In a career extending from the Great Depression through the 1960s, Kaeser became one of the Madison area’s most important modern architects. Working in a personal expression of Frank Lloyd Wright’s Organicism, he approached each project with sensitivity to a building’s site, taking advantage of topography and indigenous materials to create houses that seem to grow naturally out of the earth. He was also a proponent of passive solar design and published a book entitled Your Solar House in 1946.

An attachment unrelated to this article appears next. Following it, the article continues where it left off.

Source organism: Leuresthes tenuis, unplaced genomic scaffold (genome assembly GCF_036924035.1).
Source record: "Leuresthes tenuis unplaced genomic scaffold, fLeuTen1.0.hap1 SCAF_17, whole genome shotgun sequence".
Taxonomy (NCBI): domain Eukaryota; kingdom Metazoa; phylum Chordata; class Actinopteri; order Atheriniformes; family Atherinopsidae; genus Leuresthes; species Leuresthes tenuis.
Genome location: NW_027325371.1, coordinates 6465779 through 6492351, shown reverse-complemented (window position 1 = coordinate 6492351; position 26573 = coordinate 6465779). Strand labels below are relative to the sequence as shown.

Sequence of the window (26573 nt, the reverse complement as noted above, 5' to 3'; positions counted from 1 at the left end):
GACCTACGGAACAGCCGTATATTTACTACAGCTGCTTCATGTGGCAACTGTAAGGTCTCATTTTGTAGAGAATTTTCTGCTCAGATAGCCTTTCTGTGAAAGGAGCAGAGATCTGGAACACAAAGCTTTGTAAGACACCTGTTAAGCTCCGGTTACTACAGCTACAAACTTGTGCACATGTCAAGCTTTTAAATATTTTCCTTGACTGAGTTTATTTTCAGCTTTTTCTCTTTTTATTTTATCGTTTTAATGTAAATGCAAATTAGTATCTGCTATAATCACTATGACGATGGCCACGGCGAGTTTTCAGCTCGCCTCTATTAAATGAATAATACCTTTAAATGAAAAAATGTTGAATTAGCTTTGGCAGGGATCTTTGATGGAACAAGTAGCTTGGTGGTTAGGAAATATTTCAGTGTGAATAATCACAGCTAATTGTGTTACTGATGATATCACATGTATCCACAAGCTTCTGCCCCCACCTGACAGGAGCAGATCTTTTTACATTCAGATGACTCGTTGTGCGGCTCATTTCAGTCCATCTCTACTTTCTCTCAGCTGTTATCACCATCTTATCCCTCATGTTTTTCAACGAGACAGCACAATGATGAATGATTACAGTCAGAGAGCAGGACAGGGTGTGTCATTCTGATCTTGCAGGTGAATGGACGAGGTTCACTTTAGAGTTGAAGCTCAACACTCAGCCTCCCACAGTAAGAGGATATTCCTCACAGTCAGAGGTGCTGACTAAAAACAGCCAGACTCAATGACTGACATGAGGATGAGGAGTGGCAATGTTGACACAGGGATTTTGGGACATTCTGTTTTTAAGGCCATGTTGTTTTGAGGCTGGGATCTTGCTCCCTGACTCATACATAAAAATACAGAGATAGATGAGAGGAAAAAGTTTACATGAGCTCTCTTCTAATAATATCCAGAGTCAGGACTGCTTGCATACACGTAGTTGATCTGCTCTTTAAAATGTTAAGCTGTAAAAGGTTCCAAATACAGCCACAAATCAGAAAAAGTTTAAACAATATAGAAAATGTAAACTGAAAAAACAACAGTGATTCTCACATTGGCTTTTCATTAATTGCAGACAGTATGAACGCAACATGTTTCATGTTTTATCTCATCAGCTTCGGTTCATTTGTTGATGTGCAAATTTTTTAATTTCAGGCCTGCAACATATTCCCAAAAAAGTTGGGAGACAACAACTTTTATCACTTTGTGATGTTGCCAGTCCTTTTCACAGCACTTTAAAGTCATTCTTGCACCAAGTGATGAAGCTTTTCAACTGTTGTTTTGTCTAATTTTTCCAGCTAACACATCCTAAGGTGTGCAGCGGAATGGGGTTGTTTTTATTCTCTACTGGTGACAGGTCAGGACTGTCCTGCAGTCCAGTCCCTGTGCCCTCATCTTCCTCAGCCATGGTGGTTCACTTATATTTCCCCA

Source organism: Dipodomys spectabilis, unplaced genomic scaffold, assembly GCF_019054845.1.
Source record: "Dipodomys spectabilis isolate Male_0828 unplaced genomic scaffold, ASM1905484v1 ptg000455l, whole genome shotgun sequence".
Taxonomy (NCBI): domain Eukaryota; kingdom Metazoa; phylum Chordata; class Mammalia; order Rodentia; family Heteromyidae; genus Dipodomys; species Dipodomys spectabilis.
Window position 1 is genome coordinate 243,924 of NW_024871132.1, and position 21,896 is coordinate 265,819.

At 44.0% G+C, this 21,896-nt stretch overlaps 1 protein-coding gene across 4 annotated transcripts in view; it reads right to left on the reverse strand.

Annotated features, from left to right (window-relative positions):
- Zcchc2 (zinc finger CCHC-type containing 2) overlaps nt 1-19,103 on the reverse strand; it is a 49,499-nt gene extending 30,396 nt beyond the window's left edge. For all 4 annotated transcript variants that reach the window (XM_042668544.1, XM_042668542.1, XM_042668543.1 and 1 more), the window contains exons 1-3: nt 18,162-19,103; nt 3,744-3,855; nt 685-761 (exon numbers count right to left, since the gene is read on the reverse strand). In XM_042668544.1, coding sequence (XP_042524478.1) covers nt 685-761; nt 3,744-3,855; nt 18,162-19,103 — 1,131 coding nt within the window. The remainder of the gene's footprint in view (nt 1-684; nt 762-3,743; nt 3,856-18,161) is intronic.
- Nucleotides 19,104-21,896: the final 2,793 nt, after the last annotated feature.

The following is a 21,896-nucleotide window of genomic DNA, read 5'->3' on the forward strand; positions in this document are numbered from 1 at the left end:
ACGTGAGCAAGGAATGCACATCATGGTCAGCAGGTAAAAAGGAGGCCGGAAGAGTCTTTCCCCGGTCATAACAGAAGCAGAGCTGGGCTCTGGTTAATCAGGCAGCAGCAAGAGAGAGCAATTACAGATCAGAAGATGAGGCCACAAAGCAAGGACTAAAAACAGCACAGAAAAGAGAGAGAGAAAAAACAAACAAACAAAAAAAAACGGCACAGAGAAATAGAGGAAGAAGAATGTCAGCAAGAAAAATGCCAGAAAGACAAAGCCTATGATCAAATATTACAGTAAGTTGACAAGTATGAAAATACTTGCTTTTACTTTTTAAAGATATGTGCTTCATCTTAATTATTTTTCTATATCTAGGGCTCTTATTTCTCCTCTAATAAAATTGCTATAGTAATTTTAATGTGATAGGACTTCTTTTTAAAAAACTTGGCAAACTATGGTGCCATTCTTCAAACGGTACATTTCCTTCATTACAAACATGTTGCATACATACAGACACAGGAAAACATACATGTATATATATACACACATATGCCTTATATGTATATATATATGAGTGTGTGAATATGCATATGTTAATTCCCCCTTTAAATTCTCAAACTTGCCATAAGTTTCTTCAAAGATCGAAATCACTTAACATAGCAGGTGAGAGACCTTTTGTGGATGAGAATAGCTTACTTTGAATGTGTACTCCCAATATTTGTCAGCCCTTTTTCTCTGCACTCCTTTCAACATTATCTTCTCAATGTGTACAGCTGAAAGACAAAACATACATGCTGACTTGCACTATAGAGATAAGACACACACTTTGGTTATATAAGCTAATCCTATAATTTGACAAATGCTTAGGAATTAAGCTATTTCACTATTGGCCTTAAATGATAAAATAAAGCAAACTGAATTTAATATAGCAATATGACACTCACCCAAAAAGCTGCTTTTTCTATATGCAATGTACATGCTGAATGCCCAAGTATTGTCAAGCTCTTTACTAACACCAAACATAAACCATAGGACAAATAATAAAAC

This house has an L-shaped plan. The south facade opens to sunlight with its large expanses of Thermopane glass, while the north-facing wall lacks windows, conserving heat to warm the house in winter. Elm trees screen excessive summer sun. An angular wall of limestone projects from the glass plane of the south facade, creating a dramatic intersection of sloping roofs. As with Wright’s Jacobs House II (DA43), Kaeser brought the outside indoors by using the same stone for the structural piers and the fireplace that he employed for the exterior walls. Similarly, he extended a pebble garden beyond the glass wall into the living space, blurring the boundary between the house and its surroundings.